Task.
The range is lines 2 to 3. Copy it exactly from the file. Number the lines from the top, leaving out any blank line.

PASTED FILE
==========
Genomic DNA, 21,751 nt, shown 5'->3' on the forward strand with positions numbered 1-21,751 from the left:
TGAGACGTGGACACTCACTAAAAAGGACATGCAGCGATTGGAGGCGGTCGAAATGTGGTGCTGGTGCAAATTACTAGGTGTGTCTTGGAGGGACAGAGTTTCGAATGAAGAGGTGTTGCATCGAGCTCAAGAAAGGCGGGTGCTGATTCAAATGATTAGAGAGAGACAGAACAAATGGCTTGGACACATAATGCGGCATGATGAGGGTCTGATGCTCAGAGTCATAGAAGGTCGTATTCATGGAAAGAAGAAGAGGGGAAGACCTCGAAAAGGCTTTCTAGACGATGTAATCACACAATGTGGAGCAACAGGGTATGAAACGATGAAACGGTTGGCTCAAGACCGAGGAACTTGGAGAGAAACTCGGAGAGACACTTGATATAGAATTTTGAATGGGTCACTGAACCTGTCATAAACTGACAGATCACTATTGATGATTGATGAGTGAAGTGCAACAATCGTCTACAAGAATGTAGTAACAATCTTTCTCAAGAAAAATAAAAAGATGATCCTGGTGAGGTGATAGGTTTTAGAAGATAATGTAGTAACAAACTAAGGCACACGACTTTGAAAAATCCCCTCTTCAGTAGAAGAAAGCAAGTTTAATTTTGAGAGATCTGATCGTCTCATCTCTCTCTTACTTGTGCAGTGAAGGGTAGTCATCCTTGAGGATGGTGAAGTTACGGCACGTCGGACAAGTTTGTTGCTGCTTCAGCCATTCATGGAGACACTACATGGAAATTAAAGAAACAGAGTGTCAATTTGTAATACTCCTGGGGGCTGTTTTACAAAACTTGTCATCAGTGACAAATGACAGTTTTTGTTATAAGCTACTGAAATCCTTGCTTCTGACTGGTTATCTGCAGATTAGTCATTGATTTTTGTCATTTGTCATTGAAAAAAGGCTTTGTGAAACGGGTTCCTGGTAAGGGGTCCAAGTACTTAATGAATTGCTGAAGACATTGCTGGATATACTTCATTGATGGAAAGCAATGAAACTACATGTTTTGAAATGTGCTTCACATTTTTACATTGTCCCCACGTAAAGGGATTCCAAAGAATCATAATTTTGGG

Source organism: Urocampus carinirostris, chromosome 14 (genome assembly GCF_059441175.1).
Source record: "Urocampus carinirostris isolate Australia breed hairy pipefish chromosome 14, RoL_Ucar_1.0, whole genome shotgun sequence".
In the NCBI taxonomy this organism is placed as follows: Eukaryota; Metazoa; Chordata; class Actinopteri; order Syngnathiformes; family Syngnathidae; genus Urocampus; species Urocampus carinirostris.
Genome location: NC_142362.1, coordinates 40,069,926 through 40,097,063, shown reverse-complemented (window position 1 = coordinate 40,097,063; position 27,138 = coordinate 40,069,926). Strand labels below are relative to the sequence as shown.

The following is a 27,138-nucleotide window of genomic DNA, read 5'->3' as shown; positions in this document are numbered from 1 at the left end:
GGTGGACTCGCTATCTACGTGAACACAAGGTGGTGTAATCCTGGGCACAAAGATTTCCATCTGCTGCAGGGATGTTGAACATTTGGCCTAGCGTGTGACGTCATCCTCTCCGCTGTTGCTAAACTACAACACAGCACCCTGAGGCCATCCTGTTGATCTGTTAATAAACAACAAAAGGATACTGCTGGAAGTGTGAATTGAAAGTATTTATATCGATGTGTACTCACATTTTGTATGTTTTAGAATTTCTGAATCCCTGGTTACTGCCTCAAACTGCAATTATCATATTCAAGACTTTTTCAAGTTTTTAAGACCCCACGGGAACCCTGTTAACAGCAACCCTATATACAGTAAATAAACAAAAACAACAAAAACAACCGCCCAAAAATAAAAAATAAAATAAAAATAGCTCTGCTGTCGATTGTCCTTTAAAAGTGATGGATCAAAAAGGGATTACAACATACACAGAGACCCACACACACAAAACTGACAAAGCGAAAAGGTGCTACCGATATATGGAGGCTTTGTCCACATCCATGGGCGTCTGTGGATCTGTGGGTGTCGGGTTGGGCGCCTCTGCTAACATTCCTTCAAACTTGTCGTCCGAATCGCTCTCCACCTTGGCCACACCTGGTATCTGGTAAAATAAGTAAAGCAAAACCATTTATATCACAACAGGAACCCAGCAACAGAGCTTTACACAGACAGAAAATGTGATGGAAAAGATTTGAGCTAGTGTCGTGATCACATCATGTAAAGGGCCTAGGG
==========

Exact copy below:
TGAGACGTGGACACTCACTAAAAAGGACATGCAGCGATTGGAGGCGGTCGAAATGTGGTGCTGGTGCAAATTACTAGGTGTGTCTTGGAGGGACAGAGTTTCGAATGAAGAGGTGTTGCATCGAGCTCAAGAAAGGCGGGTGCTGATTCAAATGATTAGAGAGAGACAGAACAAATGGCTTGGACACATAATGCGGCATGATGAGGGTCTGATGCTCAGAGTCATAGAAGGTCGTATTCATGGAAAGAAGAAGAGGGGAAGACCTCGAAAAGGCTTTCTAGACGATGTAATCACACAATGTGGAGCAACAGGGTATGAAACGATGAAACGGTTGGCTCAAGACCGAGGAACTTGGAGAGAAACTCGGAGAGACACTTGATATAGAATTTTGAATGGGTCACTGAACCTGTCATAAACTGACAGATCACTATTGATGATTGATGAGTGAAGTGCAACAATCGTCTACAAGAATGTAGTAACAATCTTTCTCAAGAAAAATAAAAAGATGATCCTGGTGAGGTGATAGGTTTTAGAAGATAATGTAGTAACAAACTAAGGCACACGACTTTGAAAAATCCCCTCTTCAGTAGAAGAAAGCAAGTTTAATTTTGAGAGATCTGATCGTCTCATCTCTCTCTTACTTGTGCAGTGAAGGGTAGTCATCCTTGAGGATGGTGAAGTTACGGCACGTCGGACAAGTTTGTTGCTGCTTCAGCCATTCATGGAGACACTACATGGAAATTAAAGAAACAGAGTGTCAATTTGTAATACTCCTGGGGGCTGTTTTACAAAACTTGTCATCAGTGACAAATGACAGTTTTTGTTATAAGCTACTGAAATCCTTGCTTCTGACTGGTTATCTGCAGATTAGTCATTGATTTTTGTCATTTGTCATTGAAAAAAGGCTTTGTGAAACGGGTTCCTGGTAAGGGGTCCAAGTACTTAATGAATTGCTGAAGACATTGCTGGATATACTTCATTGATGGAAAGCAATGAAACTACATGTTTTGAAATGTGCTTCACATTTTTACATTGTCCCCACGTAAAGGGATTCCAAAGAATCATAATTTTGGG

Source organism: Urocampus carinirostris, chromosome 14 (genome assembly GCF_059441175.1).